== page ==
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Interpol

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About Interpol

Over the past five years the four dapper dons of Interpol have jumped from being New York local favorites to a globally respected band. They've accomplished this feat with a hardnosed work ethic - treading the boards of hundreds of venues, from Tampa to Tokyo - a flair for the dramatic, and two rapturously received albums of dark and deeply melodic rock (2002's Turn On the Bright Lights and 2004's Antics). They've graced magazine covers, inspired countless imitators, earned themselves Short List Award nominations, and enjoyed a rare kind of commercial success that has not once infringed on their effortless enigmatic quality. Every step they took seemed gradual, organic, and wildly successful. So why does album #3, the epic Our Love to Admire, feel like the start of something new? Blame vacation, for starters.



"After our last tour for Antics we took three months off for the first time since the first record," explains guitarist Daniel Kessler. "And when we reconvened, everything had changed. It was electrifying. We had to start all over again." Turn On the Bright Lights had been the culmination of four years of under-the-radar toil while Antics had been composed in the band's New York City rehearsal space between tours. After taking those few months to exhale in early 2006, for the first time Interpol gathered in Manhattan with a blank slate. Needless to say, that didn't last long. On day one, Daniel unveiled an upbeat, pogo-ing riff that, once vocalist Paul Banks, bassist Carlos D. and drummer Sam Fogarino got their teeth into it, coalesced into the album's eventual first single, the catchy kiss-off, "The Heinrich Maneuver" (which, in true New Yorker fashion, sneers at "things on the West Coast").



Changing gears almost immediately, the band next birthed the eventual album opener, the haunting and elegiac "Pioneer to the Falls," true to the tradition of hyper-atmospheric and sprawlingly brilliant first tracks, the song sets the album's tone perfectly. Its thick, gauzy mood comes mostly from keyboards - not the band's trademark guitars - and this too was intentional. For the first time the band wrote with keyboards from the beginning and let them influence the songs. With no agendas as to what they could or couldn't do they found themselves able to create an album in a more fluid way than ever before.



Although they are renowned for producing their own albums, as the songs began to stockpile, the band chose to work with noted producer and mixer Rich Costey to co-produce. They clicked immediately, with Costey automatically understanding their language and able to help them expand the sound of the new songs. It seems slightly shocking that a band as linked to its hometown, so ingrained as Interpol is to New York City, had never actually recorded in Manhattan. The decision was made to remedy that for Our Love to Admire, which was laid down at Electric Lady studios in the West Village. The two earlier records had been recorded in a house in Connecticut where the band lived and worked in the same space, the claustrophobia working well for the music but undoubtedly providing a certain amount of stress. The new record, recorded so close to home made, everything a little more healthy. "It was incredibly soothing to walk out of the studio into the city and forget about the record for the night." That said, the city which spawned them was clearly inspiring them as never before.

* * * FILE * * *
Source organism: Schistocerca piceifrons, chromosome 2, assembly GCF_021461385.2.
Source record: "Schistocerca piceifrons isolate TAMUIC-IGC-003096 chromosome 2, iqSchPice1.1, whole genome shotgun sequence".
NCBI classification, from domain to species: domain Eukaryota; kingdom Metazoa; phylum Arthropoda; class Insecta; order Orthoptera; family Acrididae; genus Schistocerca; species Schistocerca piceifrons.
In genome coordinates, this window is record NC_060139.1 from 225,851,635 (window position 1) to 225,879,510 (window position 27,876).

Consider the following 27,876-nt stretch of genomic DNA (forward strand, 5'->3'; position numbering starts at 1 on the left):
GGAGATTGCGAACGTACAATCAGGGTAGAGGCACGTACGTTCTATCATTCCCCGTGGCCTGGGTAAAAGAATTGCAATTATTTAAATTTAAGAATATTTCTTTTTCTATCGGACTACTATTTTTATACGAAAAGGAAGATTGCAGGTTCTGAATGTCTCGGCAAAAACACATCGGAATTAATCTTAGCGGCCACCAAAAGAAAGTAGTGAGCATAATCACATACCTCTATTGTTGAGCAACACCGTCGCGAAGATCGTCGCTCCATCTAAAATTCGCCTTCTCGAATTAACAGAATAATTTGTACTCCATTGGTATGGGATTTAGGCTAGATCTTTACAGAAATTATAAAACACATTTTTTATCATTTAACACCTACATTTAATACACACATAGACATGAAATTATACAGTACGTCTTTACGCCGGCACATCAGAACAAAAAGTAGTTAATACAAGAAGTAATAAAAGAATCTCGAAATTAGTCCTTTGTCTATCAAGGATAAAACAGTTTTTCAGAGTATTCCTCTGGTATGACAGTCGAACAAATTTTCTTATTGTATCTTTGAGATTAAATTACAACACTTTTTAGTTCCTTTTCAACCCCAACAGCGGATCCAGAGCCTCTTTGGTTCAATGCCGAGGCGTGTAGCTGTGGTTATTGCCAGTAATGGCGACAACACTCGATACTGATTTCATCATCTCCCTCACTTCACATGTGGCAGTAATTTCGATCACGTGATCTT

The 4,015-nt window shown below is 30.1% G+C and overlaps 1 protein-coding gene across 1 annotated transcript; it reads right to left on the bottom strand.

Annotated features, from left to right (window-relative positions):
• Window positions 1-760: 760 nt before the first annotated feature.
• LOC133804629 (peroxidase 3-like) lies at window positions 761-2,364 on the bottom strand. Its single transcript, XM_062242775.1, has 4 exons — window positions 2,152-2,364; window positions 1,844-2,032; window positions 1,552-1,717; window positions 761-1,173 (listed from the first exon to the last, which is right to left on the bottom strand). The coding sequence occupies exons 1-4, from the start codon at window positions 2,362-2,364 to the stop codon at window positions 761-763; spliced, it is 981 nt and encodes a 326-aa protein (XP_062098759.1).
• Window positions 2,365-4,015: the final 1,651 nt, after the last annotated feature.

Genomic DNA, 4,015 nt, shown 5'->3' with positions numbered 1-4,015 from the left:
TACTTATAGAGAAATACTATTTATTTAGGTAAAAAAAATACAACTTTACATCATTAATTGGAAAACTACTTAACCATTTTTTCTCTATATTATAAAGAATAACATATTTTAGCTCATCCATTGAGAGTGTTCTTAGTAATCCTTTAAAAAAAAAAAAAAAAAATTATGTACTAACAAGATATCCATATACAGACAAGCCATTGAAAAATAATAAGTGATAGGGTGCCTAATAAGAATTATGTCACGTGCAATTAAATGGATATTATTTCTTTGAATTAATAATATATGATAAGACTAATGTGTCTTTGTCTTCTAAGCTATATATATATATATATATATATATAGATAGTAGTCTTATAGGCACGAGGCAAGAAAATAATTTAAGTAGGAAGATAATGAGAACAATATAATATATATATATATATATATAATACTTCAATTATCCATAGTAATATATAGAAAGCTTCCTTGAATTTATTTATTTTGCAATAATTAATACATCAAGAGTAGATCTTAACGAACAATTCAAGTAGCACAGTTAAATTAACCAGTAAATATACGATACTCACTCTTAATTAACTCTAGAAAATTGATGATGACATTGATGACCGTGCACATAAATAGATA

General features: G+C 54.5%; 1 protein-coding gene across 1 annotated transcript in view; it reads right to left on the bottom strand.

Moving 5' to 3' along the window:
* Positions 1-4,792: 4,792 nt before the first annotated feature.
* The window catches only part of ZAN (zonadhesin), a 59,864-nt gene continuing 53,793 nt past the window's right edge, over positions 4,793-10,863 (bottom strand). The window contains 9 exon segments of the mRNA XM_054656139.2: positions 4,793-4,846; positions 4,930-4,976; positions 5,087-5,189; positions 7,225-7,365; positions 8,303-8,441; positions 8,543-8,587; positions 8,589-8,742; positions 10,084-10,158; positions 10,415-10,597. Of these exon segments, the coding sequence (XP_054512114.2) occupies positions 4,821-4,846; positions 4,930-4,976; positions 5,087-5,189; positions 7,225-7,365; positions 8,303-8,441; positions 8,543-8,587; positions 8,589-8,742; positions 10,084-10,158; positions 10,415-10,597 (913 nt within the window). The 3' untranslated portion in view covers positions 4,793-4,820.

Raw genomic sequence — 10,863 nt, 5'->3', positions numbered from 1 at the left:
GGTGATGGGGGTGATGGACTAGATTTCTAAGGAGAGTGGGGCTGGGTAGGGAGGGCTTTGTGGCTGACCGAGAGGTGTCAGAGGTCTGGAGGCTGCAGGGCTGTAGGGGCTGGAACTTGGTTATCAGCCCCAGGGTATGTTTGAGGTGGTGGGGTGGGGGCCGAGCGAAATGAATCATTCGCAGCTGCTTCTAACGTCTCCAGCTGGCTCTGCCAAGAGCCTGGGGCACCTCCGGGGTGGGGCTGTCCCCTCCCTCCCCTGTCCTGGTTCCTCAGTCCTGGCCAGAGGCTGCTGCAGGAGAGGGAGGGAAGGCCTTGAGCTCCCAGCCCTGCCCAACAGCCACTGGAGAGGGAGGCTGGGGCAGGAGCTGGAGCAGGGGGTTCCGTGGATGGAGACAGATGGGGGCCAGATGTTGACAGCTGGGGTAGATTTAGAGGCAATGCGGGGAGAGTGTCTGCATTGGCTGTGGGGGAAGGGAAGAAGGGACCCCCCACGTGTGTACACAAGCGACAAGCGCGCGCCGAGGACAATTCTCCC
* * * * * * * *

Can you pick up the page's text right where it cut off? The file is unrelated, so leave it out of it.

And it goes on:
Our Love To Admire is at once unmistakably Interpol and undeniably new. The witty and perverse "No I In Threesome" is an upbeat ode to shaking up a staid relationship propelled by Carlos D's peerless bass melody while the tenderly observant "Pace Is the Trick" proves that the band are still the masters of the dramatic - check the painful pause right before the sinfully satisfying return of Sam's thundering drums and Daniel's ringing lead guitar. The band's impressively seductive evolution is obvious all over the record, but never more so than on tracks like "Mammoth", "Who Do You Think" and on the album's lyrical centerpiece, the ghostly "Rest My Chemistry". While Daniel is understandably proud of the song he cautions against reading too much autobiography into its lyrics. "We always leave the interpretation to the listener," he says. "I mean, you shouldn't watch a movie for the first time listening to the director's commentary!"



Our Love to Admire closes with "The Lighthouse," a funereal dirge that is among the most unexpected and memorable songs ever recorded by the band. Almost entirely percussion-free, the song is constructed around Daniel's mournful guitar and Paul's sparten lyrics. Not only is it one of their finest moments to date, it provides the album's most goose-bump inducing moment, the very same reflex shivers that make Interpol live shows such an exhilarating experience. As the very last song the band recorded for the album it was, they say, the hardest to play. The hypnotic guitar part was played on a 50-year-old guitar that had toxins on the strings, providing Daniel with a blistering and painful sensation in his fingers. The band weren't even sure the track would make it out of the studio, but once they heard Paul's remarkable vocals they were floored. The song - and the album - doesn't so much end as it bleeds to a close with a long, echoey coda filled with feedback and strings. A fittingly dramatic end to a stunning and emotional journey. Interpol is back, every bit as good as before but charged with a new spirit, a new direction, a new label and, most of all, a new confidence.